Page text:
We need hardly remind our readers of the declamations which are current in the present day against the iniquity of giving a bias to the minds of young persons, by teaching them our own interpretation of the sacred volume, instead of leaving them to investigate for themselves; that is, against endeavouring to place them in the same situation with those to whom those very Scriptures were written, instead of leaving them to struggle with difficulties which the Scriptures no where contemplate nor provide against. The maintainers of such a principle would do well to consider whether 'it would not, if consistently pursued, prove too much. Do you not, it might be asked, bias the minds of children by putting into their hands the Scriptures themselves, as the infallible word of God? If you are convinced that they are so, you must be sure that they will stand the test of unprejudiced inquiry: are you not at least bound in fairness to teach them at the same time the systems of ancient mythology, the doctrines of the Koran, and those of modern philosophers, that they may freely chuse amongst all? Let any one who is disposed to deride the absurdity of such a proposal,

2 4 'consider consider whether there is any objection to it which would not equally lie against the exclusion of systematic religious instruction.

We have been induced to notice these opinions the more fully, because those who do not keep in mind the general prevalence of them, will be apt to underrate very much the importance of the argument before us. The author seems indeed himself to be aware that while his doctrine is strongly controverted by some, it is likely to be regarded by others as self-evident, and scarcely needing even to be stated. The extreme simplicity, indeed, and perspicuity of his arguments, may contribute not a little to produce this impression. What is very clearly demonstrated will often appear to a superficial reader so evident as to need no demonstration; and the ability which has been employed to make it thus plain and evident, is disparaged in consequence of its own success.

There is in fact a very original train of thought in the little work before us. If it contain nothing that can strictly be called new, (as indeed the subject is not one in which new truths, properly speaking, are to be expected,) at least it sets many points in a new and interesting light: many of its readers, we are persuaded, will find on examination that some of the author's remarks and reasonings which appear to them the most familiar had, in fact, never occurred to them before. Indeed the number and prevalence of opinions and practices which are inconsistent with the principles maintained by Mr. Hawkins plainly shew that though they may be sufficiently obvious, they are not sufficiently attended to. He makes some valuable practical applications (or rather hints for the application) of his doctrine; it is capable of many, and those most important which an attentive reader may easily develope for himself. In the first place, some who perceive the indirectness and want of system in Scripture may object (however unreasonably) to the divine authority of a book, which in their judgment is so ill adapted to its purpose; and though this has been shewn to be no valid or sufficient objection, yet as it may nevertheless have weight with many minds, it is at least desirable that it should be answered. But secondly, it is probable that the objection of many persons to some of the great and characteristic doctrines of Christianity, may have been, if not produced, at least strengthened and supported, by the oblique and irregular mode in which those doctrines are delivered; though they may perceive (as every candid reader must) the obvious force of the expressions, they may still be unable to satisfy themselves that what is so taught, could be intended to be generally believed, as an essential part of the Christian revelation. To such persons, if they are but candidly disposed to receive the truth, this dissertation cannot but prove highly serviceable. Thirdly, it may prove a safeguard against the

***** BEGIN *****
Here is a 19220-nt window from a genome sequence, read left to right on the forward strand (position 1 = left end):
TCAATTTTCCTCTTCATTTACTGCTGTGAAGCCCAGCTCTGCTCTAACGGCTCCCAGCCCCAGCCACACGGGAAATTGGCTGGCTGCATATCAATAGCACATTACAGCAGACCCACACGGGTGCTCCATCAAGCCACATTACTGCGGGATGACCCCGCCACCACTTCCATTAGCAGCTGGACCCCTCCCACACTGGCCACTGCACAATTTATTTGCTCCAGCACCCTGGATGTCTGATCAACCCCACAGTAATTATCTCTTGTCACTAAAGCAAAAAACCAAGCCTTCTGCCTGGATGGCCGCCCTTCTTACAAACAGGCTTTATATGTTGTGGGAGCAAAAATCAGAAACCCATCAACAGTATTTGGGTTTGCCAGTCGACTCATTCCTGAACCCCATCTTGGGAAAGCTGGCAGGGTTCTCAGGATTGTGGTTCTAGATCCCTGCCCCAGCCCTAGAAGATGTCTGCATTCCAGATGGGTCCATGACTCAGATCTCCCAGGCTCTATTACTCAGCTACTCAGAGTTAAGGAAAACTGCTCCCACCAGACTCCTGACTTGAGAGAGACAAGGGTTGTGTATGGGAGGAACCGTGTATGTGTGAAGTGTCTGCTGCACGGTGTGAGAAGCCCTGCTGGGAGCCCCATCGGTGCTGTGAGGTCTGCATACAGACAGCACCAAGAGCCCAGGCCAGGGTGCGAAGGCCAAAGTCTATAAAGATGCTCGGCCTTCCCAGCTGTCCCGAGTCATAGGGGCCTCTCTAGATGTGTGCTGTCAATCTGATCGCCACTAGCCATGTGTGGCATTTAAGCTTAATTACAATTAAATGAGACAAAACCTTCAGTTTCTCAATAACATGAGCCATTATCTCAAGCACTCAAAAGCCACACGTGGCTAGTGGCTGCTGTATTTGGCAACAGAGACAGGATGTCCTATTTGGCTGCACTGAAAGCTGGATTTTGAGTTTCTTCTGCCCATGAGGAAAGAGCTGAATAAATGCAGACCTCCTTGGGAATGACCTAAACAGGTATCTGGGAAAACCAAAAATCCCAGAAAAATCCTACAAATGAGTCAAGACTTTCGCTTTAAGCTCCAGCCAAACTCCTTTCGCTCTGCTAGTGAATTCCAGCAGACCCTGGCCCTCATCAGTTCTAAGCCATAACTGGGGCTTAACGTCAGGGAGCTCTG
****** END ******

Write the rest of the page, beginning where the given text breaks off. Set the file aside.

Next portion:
errors of those, who, while they distribute the Scriptures, neglect or reprobate the use of all other helps for those whom they would instruct. The author has very properly put in a caveat against the opposite error of undervaluing the Scriptures, and of ' deriving our notions of religion from human comments, to the neglect of the only authority on which they rest.' p. G8. And he has wisely abstained from entering into the controversies which have been so long and so unhappily agitated, between the different societies engaged in spreading religious knowledge; confming himself to the combating of the one error, (surely a great and dangerous one,) of those who fancy they are sufficiently propagating Christianity, when they are merely distributing the Bible.